Sometimes. I know people like Susan Shie who literally put their life into their work through diary writing, and I also have known people who make art that looks like other people’s work instead of something from themselves. I think if you got to see what the person liked, what they collected, what they loved, you probably could see them in their art. (Nancy Crow’s original book which shows her collections and interests and then the work she was making is what came to mind when I was writing this). I also have a friend who comes across very timid in person (she is one of those people who reminds me of a turtle in the way she carries her head and upper body) and her art is also very timid, both in color and feel.

Does this exercise give you some clarity or ability to see your creations differently?

Yes, um, wow. I took a month this summer to grow my art, and I have been able to create a little more fearlessly since then. It was a self-study/play using the Corita Kent and Jan Steward book “Learning by Heart” and renting art films from Netflix (fellini, and the Charles and Ray Eames film series) and going tv “lite” (with four other people in the house I couldn’t exactly totally pull the plug) and having silence in the studio.

If I was looking at my work as someone not me I probably would think the artist had a lot of patience and worked all of the time to create the sheer body of work which is in my studio (not to mention the many pieces which have sold). I would think she liked detail because of the discrete parts that made up the whole of each piece. I probably would think she was happy and optimistic, based on the colors and the subject matter (the goofy stuffed animals and hats, the appliqued animals etc). I would be intimdated by the many different media she worked in and the quantity of work. (I’m beginning to understand why my art group holds me in such awe; um [blushes])

Do you know someone who’s art clearly reflects who they are?

Susan Shie is pretty clearly in her work.

Is the work you did ten years ago different? have you matured artistically or just improved your skills? Is there a difference?

I have improved both in my artistic vision and in my skill set. In my vision more that I am better able to articulate why I work the way I do, and also the ability to make things without thinking of the audience’s reaction (they’re still there, but it is a lot less than before; I don’t find myself having thoughts along the line of “this will be so much better than ‘x’s ‘ work” and more like “hey, it will be fun to meet the people who really love this as much as I do” ).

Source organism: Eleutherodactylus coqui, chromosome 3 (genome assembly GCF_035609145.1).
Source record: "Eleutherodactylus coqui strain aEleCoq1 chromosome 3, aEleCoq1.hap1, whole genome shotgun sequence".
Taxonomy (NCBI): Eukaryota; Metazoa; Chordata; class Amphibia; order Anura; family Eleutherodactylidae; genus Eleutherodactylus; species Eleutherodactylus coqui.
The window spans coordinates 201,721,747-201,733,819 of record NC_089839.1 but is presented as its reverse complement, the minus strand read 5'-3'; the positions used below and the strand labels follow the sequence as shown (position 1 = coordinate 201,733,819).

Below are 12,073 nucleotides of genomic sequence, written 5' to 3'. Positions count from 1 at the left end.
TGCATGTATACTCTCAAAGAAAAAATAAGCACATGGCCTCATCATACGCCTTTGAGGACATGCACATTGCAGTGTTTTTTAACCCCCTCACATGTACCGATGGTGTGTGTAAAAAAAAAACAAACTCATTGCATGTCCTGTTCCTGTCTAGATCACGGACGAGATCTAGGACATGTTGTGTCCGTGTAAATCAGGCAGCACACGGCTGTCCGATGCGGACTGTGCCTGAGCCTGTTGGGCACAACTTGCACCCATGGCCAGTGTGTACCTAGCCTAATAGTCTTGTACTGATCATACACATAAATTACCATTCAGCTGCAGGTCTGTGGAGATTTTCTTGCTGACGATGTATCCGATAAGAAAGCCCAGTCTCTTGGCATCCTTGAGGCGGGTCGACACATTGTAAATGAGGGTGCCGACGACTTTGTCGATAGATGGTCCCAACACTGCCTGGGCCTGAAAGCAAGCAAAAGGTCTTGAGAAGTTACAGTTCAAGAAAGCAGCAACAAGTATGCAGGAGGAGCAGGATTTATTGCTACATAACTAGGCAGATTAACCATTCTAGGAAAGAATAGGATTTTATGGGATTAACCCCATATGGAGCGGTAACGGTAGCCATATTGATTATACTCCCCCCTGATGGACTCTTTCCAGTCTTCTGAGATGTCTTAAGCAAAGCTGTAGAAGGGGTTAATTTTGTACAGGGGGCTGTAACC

Is the content or the media the same?

Not the dreaded “content” word. I never could explain that in art school, but now I think I get it. I choose colors and prints based on how they make me feel, which generally has to do with emotions I associate with my early childhood home etc. I obviously am still working in art quilts and beads, but have expanded with the knitting, teaching myself after my grandmother passed away in late 2000, and have started painting again. I have started working large again, after a very long period working small due to having a small child around. It was frustrating to not see any progress on a bigger piece, so small was the default. Now I am missing a local opportunity because none of my current work fits in the 30″ in any direction guideline LOL I am also doing less goofy animals and people and more landscape and maybe even abstract work.

I was working with the water tower image when I was in gradual school back in 90-91, but my skill set has definitely grown enough for me to feel confident creating them on a larger scale.

A note

Monday, September 14th, 2009

There have been two entries so far to the challenge for introspection, I enjoyed them sooooo much. I have a feeling that by the end of the week there is going to be some wonderful, golden nuggets of wisdom and truth, real heartfelt explorations. I am very very excited about it!!! Being an artist is such a complex and winding road, so full of bumps and bruises, stumbling blocks and joy. Sharing those experiences, thoughts and insights is enriching for all. I thank all of you who are working on it and participating. I know its a lot of work!! and it isn’t easy. and it takes time and that there may be a sense of vulnerability. I understand.

There is no clear cut parameter that I will use to make a decision about a “winner” of the prize package, other than that which is compelling. This will probably be a combination of thoughtful introspection, heart, honesty and clarity.